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Legal options: Players can give ultimatum, too

Posted on: November 7, 2011 1:27 pm
 
NEW YORK -- As union officials huddled Monday to consider their options in the face of an ultimatum to accept the owners' latest proposal, one such option could be a shift in legal strategy with plenty of risk and reward attached to it.

Rather than waiting for the players to get the necessary signatures to dissolve the union by seeking a time-consuming decertification vote, Billy Hunter could advise commissioner David Stern that, if no further negotiations occur before the Wednesday deadline to accept the owners' deal, he will have no choice but to step aside as executive director of the union.

The legal term for this would be a disclaimer of interest, which would only require a letter from Hunter to Stern advising him that the National Basketball Players Association no longer exists as the bargaining unit for the players.

The advantage of this for the players would be that, once the letter is sent, their attorneys would not have to wait 45-60 days for the National Labor Relations Board to authorize an election to formally dissolve the union. With a disclaimer of interest, the players could almost immediately commence an anti-trust lawsuit against the NBA, said Gabe Feldman, director of the Sports Law Center at Tulane University.

"The owners have threatened to, in some ways, end the negotiations if (the players) don’t agree by Wednesday, because 47 percent is a non-starter -- we all know that," Feldman said. "So the owners have given the players an ultimatum with an artificial deadline, and it may force the players to respond with their own ultimatum. But both are destructive of the negotiation process.

"Clearly, what David Stern has said is designed to push the players to make a concession with the threat of essentially ending the negotiations," Feldman said. "And that’s what the players would be doing by threatening to dissolve the union."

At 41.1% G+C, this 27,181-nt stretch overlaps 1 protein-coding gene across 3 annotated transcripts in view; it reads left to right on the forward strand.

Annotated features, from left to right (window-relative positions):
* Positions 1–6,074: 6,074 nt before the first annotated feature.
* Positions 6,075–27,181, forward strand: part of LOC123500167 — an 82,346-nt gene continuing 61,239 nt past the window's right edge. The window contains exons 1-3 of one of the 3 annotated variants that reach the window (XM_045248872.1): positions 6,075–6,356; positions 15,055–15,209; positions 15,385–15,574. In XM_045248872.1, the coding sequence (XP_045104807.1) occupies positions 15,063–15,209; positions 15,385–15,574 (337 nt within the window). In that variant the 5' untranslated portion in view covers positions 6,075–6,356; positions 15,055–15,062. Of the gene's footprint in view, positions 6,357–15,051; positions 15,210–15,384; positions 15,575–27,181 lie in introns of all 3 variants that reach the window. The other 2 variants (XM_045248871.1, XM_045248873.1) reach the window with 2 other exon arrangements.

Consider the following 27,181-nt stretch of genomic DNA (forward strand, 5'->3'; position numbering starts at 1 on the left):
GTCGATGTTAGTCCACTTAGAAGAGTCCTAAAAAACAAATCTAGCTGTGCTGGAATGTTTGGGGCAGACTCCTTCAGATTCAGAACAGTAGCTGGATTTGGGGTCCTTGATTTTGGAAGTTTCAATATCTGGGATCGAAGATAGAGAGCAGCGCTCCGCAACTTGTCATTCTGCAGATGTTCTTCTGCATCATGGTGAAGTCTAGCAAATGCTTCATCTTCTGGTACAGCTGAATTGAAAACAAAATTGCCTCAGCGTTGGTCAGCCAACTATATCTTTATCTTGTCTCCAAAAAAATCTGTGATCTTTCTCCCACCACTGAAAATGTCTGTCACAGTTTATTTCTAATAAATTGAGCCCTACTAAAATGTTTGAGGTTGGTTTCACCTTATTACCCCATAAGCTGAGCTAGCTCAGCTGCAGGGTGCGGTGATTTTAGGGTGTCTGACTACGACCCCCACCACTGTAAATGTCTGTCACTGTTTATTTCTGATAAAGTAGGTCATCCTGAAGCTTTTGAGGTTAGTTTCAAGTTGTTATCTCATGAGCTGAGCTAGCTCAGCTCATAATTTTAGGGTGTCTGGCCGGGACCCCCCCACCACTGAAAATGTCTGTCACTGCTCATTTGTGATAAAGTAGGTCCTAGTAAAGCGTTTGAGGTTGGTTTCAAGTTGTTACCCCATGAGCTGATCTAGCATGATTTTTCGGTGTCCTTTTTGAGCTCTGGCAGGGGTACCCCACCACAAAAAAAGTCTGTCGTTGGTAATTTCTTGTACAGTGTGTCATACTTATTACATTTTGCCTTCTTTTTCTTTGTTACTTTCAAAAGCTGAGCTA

A parallel threat to dissolve the union through a decertification vote already is under way, with players and agents dissatisfied with the union's representation consulting with anti-trust attorneys to weigh the costs and benefits of decertifying. But while a decertification initiated by union members has a better chance of holding up in court as not being a "sham," the disclaimer of interest route is more expeditious and could apply the leverage players are seeking without endangering the entire 2011-12 season.

A key difference, however, is that with a player-initiated decertification, union leadership would remain in power until the election, and thus, negotiations could continue. If Hunter steps aside and dissolves the union voluntarily through a disclaimer of interest, the union would have to reform before negotiations could continue.

"You can't flip a light switch on and off," Feldman said. "It’s a sobering process. Writing a letter one day and tearing up the letter the next day flies in the face of that."

That distinction makes a disclaimer a dangerous legal weapon for the union to implement at this point. The NBA already has sued the NBPA in federal court, seeking declaratory judgment that a disclaimer or decertification on the players' part would be illegal. If the union disclaims, in some ways it would strengthen the league's legal argument that it was planning to dissolve all along. But the union would have a valid counter-argument.